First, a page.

Long-lived plasma cells accumulate in the bone marrow at a constant rate from early in an immune response

Marcus James Robinson, Mark R. Dowling, Catherine Pitt, Kristy O'Donnell, Rosela H. Webster, Danika L. Hill, Zhoujie Ding, Alexandra R. Dvorscek, Erica J. Brodie, Philip D. Hodgkin, Isaak Quast, David Mathew Tarlinton

Research output: Contribution to journalArticleResearchpeer-review

18 Citations (Scopus)


Vaccines work largely by generating long-lived plasma cells (LLPCs), but knowledge of how such cells are recruited is sparse. Although it is clear that LLPCs preferentially originate in germinal centers (GCs) and relocate to survival niches in bone marrow where they can persist for decades, the issues of the timing of LLPC recruitment and the basis of their retention remain uncertain. Here, using a genetic timestamping system in mice, we show that persistent PCs accrue in bone marrow at an approximately constant rate of one cell per hour over a period spanning several weeks after a single immunization with a model antigen. Affinity-based selection was evident in persisting PCs, reflecting a relative and dynamic rather than absolute affinity threshold as evidenced by the changing pattern of VH gene somatic mutations conveying increased affinity for antigen. We conclude that the life span of persistent, antigen-specific PCs is in part intrinsic, preprogrammed, and varied and that their final number is related to the duration of the response in a predictable way. This implies that modulating vaccines to extend the duration of the GC reaction will enhance antibody-mediated protective immunity.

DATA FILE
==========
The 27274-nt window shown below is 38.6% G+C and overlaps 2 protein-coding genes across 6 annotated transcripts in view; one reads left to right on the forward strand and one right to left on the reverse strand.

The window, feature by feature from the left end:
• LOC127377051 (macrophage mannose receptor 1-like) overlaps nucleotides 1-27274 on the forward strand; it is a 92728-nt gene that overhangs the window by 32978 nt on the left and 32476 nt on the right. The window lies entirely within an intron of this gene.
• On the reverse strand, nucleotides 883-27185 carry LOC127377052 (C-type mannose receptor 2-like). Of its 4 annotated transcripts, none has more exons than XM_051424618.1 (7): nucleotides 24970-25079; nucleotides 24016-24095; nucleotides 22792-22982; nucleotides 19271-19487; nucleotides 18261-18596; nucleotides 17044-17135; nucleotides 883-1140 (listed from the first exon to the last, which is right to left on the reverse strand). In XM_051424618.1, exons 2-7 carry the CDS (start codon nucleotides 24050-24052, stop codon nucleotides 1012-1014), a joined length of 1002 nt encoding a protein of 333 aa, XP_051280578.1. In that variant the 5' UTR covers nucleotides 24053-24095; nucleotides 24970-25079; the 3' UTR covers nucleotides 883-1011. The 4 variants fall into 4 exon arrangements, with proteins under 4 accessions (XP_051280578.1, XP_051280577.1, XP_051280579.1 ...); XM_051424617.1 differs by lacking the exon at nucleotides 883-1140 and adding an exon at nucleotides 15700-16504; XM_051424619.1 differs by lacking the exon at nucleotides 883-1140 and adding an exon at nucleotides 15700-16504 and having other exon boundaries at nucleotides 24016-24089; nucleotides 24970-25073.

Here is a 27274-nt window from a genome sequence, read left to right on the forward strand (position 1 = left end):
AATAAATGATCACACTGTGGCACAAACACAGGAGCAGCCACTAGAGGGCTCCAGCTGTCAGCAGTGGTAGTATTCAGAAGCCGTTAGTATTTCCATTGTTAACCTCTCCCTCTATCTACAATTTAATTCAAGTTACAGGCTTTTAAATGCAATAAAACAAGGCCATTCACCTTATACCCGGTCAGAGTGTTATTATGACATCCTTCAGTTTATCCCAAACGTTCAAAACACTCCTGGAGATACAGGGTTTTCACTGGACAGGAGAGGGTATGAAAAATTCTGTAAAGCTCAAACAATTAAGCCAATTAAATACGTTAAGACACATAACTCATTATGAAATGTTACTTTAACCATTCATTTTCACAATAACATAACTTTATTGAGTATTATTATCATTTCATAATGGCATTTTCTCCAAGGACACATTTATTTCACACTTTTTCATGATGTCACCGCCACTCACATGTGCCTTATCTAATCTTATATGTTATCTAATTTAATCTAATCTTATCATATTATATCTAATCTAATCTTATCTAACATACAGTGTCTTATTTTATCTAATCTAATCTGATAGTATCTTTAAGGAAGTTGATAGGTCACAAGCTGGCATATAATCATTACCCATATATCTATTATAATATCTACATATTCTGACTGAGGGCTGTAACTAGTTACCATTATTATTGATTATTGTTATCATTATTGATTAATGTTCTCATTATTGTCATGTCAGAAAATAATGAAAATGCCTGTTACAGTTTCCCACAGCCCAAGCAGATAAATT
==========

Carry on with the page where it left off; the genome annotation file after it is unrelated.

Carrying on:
Original languageEnglish
Article numbereabm8389
Number of pages12
JournalScience Immunology
Issue number76
Publication statusPublished - 28 Oct 2022

Cite this